Pop icon Prince famously had one of the most vivid imaginations in music history. His style, in both the musical and aesthetic sense, is timeless and unique to his unwavering sense of the self and fluidity. Across all his masterpieces such as 1999 or Purple Rain, it is clear that Prince’s dynamic world was created by his imagination, which cherrypicked from across the spectrum of popular culture when cultivating this iconic oeuvre.
It transpires that his first foray into music was inspired by one of the most famous imaginary worlds in popular culture, that of the DC Comics hero Batman. This revelation makes a lot of sense, as none of us are likely to forget that Prince wrote the soundtrack album for Tim Burton’s 1989 adaptation. Prince was a big fan of the 1966 Batman TV series starring Adam West, and its timeless theme tune was the first melody the Minneapolis native ever played on the piano, his first dalliance with music.
It’s well-known that Prince’s love of music came from his father, John Nelson, who was the pianist in a local jazz outfit. However, Nelson departed the family home when Prince was just seven-years-old, leaving behind his piano, which Prince practised on daily. It was around this time that he fell in love with the Batman TV show and taught himself the theme tune.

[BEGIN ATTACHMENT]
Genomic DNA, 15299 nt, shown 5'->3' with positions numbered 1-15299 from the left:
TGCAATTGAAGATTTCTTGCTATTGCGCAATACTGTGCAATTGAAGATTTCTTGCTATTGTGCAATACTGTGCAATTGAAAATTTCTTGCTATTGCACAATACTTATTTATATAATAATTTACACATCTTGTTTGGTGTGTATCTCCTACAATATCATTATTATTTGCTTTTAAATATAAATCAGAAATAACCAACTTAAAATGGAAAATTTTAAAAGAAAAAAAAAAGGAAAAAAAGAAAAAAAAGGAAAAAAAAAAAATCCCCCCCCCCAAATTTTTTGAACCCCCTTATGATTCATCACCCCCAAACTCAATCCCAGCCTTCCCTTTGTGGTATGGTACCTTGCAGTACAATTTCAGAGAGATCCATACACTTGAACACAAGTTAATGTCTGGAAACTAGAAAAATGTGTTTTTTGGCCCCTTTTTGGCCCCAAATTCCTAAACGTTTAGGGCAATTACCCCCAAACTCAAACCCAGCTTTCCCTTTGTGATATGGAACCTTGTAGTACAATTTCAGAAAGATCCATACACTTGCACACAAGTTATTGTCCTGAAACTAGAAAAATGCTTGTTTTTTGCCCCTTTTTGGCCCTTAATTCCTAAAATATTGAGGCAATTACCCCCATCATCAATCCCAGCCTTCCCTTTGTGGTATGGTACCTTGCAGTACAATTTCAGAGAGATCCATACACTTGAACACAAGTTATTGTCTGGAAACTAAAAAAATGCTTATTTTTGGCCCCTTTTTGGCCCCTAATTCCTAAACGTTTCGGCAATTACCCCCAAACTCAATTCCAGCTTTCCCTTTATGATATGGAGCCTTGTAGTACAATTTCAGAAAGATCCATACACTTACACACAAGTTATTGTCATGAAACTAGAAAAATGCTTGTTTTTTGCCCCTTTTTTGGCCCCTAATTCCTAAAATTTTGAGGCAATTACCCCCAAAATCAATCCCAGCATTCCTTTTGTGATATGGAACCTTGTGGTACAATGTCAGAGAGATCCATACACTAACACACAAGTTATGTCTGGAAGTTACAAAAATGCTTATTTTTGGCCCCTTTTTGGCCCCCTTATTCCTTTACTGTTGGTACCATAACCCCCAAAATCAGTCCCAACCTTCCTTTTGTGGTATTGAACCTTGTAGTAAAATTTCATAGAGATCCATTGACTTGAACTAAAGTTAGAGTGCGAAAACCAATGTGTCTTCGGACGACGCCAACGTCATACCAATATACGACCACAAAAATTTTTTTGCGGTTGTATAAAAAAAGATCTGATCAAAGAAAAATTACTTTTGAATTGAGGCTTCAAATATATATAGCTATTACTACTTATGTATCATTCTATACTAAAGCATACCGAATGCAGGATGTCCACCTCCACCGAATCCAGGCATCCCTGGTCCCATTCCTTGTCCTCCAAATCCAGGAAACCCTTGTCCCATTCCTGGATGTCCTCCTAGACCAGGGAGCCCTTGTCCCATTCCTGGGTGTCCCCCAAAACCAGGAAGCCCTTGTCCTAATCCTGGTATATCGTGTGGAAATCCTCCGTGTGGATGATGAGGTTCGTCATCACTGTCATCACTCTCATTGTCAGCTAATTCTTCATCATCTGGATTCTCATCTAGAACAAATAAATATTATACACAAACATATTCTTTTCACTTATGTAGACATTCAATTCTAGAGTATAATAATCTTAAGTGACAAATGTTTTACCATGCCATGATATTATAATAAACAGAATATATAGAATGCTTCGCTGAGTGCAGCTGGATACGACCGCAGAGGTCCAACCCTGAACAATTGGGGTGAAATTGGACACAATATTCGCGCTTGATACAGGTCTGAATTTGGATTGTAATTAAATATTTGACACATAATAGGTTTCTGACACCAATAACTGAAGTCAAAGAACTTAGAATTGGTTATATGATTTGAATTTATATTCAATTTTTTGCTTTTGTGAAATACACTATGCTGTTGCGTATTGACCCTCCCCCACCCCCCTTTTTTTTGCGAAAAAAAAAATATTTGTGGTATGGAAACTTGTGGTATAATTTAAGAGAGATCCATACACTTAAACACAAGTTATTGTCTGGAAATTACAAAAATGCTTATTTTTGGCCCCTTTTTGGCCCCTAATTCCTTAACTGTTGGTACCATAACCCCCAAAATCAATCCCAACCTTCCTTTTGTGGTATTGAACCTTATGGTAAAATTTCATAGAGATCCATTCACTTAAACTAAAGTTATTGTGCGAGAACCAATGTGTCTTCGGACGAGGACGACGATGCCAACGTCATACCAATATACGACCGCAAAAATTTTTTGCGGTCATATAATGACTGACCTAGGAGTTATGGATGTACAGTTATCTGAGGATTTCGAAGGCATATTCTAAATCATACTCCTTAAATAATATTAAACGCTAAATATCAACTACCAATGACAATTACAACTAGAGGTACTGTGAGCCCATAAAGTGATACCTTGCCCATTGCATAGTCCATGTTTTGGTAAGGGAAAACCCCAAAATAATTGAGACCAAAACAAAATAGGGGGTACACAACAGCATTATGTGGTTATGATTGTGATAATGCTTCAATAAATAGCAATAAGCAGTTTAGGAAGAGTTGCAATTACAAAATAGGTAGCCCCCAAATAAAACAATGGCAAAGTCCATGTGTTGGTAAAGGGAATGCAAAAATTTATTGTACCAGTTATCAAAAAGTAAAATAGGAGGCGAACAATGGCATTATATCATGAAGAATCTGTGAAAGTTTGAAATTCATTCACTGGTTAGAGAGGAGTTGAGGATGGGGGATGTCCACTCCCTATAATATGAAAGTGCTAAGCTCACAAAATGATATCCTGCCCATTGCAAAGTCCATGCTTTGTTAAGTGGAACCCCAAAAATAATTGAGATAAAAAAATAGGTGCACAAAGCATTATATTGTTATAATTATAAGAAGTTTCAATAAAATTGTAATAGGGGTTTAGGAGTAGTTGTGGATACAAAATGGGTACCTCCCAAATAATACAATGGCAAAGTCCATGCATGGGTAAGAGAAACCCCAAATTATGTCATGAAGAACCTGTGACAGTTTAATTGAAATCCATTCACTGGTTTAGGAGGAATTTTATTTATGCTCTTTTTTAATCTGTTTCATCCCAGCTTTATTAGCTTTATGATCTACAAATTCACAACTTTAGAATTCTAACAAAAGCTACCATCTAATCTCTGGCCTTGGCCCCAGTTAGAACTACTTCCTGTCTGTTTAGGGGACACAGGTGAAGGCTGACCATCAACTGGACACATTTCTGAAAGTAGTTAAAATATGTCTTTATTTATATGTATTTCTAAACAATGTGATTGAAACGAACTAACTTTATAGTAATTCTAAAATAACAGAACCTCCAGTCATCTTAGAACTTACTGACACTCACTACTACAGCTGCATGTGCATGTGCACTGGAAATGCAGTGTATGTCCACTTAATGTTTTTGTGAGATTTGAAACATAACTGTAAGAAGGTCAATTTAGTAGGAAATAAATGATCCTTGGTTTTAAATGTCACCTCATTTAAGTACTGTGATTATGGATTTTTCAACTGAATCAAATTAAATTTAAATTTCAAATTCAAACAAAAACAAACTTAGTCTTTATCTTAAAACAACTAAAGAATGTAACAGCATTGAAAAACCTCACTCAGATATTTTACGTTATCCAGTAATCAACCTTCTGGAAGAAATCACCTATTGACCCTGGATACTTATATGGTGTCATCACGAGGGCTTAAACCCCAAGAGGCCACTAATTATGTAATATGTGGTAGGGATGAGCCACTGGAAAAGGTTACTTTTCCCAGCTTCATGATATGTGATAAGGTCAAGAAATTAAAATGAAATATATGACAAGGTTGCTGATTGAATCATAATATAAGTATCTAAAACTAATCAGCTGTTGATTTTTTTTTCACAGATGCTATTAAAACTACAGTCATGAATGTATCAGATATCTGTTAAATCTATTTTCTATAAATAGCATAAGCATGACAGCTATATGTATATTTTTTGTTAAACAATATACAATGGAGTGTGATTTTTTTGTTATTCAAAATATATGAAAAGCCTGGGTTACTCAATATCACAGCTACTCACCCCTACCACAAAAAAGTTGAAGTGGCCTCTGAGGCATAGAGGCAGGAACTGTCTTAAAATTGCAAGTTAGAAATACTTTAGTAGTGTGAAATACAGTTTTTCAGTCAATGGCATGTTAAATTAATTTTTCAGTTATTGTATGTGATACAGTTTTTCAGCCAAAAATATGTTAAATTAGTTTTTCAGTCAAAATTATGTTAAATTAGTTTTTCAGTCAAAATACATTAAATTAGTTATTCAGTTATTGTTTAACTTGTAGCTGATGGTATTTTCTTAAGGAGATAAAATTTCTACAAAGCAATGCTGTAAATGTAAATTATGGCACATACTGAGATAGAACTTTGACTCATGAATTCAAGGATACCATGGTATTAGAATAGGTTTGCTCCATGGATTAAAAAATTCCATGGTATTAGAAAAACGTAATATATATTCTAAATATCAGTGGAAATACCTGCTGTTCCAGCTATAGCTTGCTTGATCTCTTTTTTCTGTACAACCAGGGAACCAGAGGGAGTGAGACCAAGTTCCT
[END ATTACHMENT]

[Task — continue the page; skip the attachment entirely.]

He was enchanted by the instrument, but when he moved to his aunt’s house aged, 13 he had to find new instruments to play. However, he had begun his journey into music on the back of Batman’s theme, and it was to prove invaluable, adding another string to his ever-expanding bow. “My first drum set was a box full of newspapers,” Prince explained in a 1983 interview with Rolling Stone. “At thirteen, I went to live with my aunt. She didn’t have room for a piano, so my father bought me an electric guitar, and I learned how to play.”
Prince was lauded for his multi-instrumentalism, and it was this that gave his music the dynamic edge that everyone loved. After taking the world by storm across the ’80s, there’s no surprise that the producers of Tim Burton’s Batman were keen for him to score the soundtrack. Added to this was the fact that Tim Burton was a longtime fan of Prince, although at first, he wanted to keep Prince, who he respected greatly, out of the commerciality of the blockbuster.
Burton’s initial efforts were in vain, though, and he could not resist the pressure from the producers for long, and Prince was hired to write the album.
It turned out to be a success for all those involved, and Prince’s record, Batman, stayed at number one on the Billboard 200 for six weeks, giving him his first number one album since 1985’s Around the World in a Day. Added to this, the lead single ‘Batdance’ was also Prince’s first number one since ‘Kiss’, putting Prince back where he belonged, at the top.
It’s genuinely astounding to think that none of this would have happened if the young Prince had not first heard ‘Batman’s Theme’ as a child in the 1960s, but we all have to start somewhere, and it seems only right that Prince’s creative vision be in part influenced by the gothic world of Batman. You can’t help but think that Prince’s iconic appropriation of Purple had something to do with Cesar Romero’s Joker.